UPDATE "Mrs Gaskell in Context"

Thursday, May 27, 2010 - 9:09am
Trevor Harris, Université François-Rabelais, Tours (France)

Mrs Gaskell remains a central figure in the development of the Victorian conscience, and not least an accomplished exponent of its militant, middle-class, humanitarian ethics. And her friendships with the Brontë sisters, with Carlyle or Dickens, Ruskin or Harriet Beecher Stowe, combine to alert us to the significance of her work in the context of British intellectual history.

Mary Barton (1848) and North and South (1854) complete a triptych of works which all convey a vivid image of mid-nineteenth-century life in England: the two novels published either side of the "provincial" Cranford doing so from a resolutely industrial perspective against the backdrop of the massive new manufacturing centre of Manchester.

[UPDATE] Crowd Forms in American Literature [NeMLA Conference April 7-10, 2011 in New Brunswick, NJ]

Thursday, May 27, 2010 - 8:52am
42nd Annual Convention, Northeast Modern Language Association [NeMLA]

This panel of the 2011 Northeast Modern Language Association conference seeks to redress traditional understandings of collectives in American literature. Speaking of literature in general, Larzer Ziff notes that the crowd is "at best…but a backdrop" against which the drama of the individual unfolds ("Whitman and the Crowd" 585). Henry James makes such a recognition a virtual dictum of realism, when, in the preface to The Princess Casamassima, he speaks of the necessity of the "finely aware" individual consciousness for registering the fleeting impressions of the crowded city streets (12).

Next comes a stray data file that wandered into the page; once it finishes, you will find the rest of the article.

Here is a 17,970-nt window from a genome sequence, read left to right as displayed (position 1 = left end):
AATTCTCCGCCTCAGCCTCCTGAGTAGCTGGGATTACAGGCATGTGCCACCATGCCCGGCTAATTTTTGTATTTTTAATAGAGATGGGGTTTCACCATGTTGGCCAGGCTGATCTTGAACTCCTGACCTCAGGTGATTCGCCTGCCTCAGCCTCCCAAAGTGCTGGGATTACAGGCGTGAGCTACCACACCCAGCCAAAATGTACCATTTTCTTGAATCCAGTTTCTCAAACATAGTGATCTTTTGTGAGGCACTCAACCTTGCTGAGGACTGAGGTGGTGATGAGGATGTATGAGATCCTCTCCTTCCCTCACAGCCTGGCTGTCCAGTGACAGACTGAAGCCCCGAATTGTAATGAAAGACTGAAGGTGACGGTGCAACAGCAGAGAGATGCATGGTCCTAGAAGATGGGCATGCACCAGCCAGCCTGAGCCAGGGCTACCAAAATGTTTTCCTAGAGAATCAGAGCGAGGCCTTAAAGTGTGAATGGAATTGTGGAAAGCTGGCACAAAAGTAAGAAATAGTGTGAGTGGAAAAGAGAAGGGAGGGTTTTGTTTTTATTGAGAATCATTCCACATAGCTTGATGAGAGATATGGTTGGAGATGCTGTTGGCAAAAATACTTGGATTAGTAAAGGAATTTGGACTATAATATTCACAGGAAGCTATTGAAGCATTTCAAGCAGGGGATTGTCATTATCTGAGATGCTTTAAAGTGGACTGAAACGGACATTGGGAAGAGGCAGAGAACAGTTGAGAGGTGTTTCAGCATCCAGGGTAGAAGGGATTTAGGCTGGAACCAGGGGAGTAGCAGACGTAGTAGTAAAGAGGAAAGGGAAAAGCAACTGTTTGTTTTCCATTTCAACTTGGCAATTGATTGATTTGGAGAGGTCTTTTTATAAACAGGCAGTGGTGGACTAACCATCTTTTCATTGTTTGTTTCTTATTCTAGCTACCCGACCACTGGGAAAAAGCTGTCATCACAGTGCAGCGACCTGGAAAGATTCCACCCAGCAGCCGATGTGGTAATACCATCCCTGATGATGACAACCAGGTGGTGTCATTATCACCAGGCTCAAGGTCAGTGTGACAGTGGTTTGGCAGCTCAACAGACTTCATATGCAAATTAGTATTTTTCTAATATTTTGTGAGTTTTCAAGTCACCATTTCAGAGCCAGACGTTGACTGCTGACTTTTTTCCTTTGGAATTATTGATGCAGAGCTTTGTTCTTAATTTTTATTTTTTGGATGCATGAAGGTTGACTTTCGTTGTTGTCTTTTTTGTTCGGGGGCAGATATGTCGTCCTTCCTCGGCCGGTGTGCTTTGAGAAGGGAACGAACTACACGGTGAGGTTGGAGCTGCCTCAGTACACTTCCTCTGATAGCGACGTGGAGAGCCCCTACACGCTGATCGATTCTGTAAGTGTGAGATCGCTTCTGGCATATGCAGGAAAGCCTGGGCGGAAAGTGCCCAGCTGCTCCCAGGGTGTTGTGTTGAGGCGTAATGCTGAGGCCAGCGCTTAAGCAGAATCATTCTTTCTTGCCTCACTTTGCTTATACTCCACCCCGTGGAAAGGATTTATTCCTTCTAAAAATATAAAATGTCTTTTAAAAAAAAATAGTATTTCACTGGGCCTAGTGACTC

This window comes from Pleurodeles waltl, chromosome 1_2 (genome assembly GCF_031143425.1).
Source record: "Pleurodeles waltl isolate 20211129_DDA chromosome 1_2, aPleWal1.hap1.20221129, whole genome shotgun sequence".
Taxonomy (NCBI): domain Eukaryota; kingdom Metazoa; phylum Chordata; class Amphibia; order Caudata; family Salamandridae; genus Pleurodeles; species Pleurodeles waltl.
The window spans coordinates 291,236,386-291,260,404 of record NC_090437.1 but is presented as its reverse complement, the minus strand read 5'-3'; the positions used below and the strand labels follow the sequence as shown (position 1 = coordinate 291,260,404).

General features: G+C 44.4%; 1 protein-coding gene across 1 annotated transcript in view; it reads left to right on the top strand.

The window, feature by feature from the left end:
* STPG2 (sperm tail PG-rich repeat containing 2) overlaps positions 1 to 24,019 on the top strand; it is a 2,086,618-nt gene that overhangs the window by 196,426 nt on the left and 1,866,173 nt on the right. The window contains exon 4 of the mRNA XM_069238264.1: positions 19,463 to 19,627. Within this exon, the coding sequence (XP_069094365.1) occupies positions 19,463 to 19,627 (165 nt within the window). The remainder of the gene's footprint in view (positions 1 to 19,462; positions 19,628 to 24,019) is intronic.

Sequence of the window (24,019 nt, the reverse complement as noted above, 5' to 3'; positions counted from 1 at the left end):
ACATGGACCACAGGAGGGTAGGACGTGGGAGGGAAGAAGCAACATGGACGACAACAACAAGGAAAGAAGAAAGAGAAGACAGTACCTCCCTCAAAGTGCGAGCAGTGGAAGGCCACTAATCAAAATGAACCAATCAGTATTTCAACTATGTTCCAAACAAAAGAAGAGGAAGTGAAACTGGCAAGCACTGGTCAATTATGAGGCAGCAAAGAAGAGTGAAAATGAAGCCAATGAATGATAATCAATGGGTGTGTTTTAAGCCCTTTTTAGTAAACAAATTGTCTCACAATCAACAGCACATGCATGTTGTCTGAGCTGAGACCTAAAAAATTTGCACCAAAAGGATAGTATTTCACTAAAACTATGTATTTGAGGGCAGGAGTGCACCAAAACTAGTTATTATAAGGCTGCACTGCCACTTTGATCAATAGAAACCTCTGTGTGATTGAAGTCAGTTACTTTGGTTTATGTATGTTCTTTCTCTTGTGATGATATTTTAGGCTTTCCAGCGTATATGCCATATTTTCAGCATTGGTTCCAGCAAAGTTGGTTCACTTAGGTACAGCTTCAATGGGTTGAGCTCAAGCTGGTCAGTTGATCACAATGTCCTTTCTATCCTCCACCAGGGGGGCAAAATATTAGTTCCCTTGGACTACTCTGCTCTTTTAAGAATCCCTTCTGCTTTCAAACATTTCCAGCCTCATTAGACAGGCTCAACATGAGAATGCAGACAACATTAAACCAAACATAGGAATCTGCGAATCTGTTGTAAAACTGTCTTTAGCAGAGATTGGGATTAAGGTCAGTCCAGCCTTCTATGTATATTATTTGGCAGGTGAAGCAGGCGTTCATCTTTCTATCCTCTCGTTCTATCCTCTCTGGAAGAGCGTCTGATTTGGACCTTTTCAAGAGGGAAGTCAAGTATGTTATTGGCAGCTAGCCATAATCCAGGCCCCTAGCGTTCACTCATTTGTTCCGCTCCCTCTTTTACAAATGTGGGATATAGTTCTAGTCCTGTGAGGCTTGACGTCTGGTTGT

Poems Invited for June 2010 Issue of Taj Mahal Review (17th Issue)

Thursday, May 27, 2010 - 7:32am

Poems and stories may be submitted by all authors, whether first-time or published writers. The poems (maximum 35 lines), essays, short stories, literary articles and reviews (maximum 2500 words) must be in English. Poems with a special layout should be sent by email as an attachment using Microsoft Word.

Haikus may also be submitted. (Maximum 10)

Esperanto Essays and Poems with English translations may also be submitted.

The matter sent for publication must be an original creation of the author. The plagiarised work should not be submitted. Your submission declares that the work is original, and your own.